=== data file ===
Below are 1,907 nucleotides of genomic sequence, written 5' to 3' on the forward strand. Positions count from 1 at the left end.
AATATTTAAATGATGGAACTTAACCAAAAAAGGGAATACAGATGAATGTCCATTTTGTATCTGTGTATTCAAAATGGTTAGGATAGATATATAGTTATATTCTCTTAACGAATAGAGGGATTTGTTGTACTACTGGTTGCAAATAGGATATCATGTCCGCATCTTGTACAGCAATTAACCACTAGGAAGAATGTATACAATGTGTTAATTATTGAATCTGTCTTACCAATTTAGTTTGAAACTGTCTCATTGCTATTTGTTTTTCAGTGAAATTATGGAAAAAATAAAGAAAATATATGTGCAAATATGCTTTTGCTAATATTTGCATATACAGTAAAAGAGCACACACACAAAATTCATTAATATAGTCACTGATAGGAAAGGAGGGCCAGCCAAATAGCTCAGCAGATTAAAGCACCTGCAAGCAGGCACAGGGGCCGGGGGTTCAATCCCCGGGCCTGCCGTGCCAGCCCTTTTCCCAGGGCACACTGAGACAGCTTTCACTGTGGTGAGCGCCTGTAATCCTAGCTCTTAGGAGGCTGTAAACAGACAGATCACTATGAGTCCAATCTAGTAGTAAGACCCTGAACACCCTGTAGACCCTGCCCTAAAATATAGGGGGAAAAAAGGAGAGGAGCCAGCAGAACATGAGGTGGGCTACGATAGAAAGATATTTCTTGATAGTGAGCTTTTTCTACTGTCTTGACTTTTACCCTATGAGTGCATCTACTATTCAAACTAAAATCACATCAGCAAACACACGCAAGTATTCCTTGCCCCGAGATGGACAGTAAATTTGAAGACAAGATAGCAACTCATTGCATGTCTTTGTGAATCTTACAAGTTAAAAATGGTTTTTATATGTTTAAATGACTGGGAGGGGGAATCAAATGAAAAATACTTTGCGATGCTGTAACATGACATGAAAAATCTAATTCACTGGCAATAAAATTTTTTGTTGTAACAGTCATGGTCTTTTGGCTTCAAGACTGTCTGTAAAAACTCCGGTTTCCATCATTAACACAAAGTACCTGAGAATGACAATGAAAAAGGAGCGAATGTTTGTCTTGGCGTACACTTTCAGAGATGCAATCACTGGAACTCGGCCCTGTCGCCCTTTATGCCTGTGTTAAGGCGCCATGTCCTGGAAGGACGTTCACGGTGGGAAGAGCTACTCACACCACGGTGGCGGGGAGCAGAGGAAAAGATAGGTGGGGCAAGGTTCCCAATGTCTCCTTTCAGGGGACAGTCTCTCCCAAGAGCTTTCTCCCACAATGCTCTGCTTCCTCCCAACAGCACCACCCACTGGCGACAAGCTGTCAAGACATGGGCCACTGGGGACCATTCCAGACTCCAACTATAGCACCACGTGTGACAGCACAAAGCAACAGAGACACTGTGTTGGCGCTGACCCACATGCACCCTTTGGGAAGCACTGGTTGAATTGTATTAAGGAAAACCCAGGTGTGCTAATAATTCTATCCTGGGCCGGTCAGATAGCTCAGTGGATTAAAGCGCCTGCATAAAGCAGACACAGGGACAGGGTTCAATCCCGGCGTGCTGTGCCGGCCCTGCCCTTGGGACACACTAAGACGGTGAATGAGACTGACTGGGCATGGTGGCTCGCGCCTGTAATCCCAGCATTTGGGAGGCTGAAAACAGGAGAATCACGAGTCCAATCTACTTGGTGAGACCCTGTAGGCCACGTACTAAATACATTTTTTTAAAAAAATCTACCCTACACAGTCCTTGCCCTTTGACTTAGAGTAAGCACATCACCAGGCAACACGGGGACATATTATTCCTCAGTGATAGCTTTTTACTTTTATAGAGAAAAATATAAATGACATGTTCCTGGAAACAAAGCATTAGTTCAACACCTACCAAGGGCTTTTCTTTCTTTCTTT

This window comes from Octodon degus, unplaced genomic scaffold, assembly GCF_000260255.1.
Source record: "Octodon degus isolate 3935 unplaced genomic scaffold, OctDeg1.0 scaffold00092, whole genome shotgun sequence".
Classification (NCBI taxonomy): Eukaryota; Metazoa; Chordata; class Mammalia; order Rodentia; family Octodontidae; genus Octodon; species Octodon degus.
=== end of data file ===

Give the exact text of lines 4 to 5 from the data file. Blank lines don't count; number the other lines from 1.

Source record: "Octodon degus isolate 3935 unplaced genomic scaffold, OctDeg1.0 scaffold00092, whole genome shotgun sequence".
Classification (NCBI taxonomy): Eukaryota; Metazoa; Chordata; class Mammalia; order Rodentia; family Octodontidae; genus Octodon; species Octodon degus.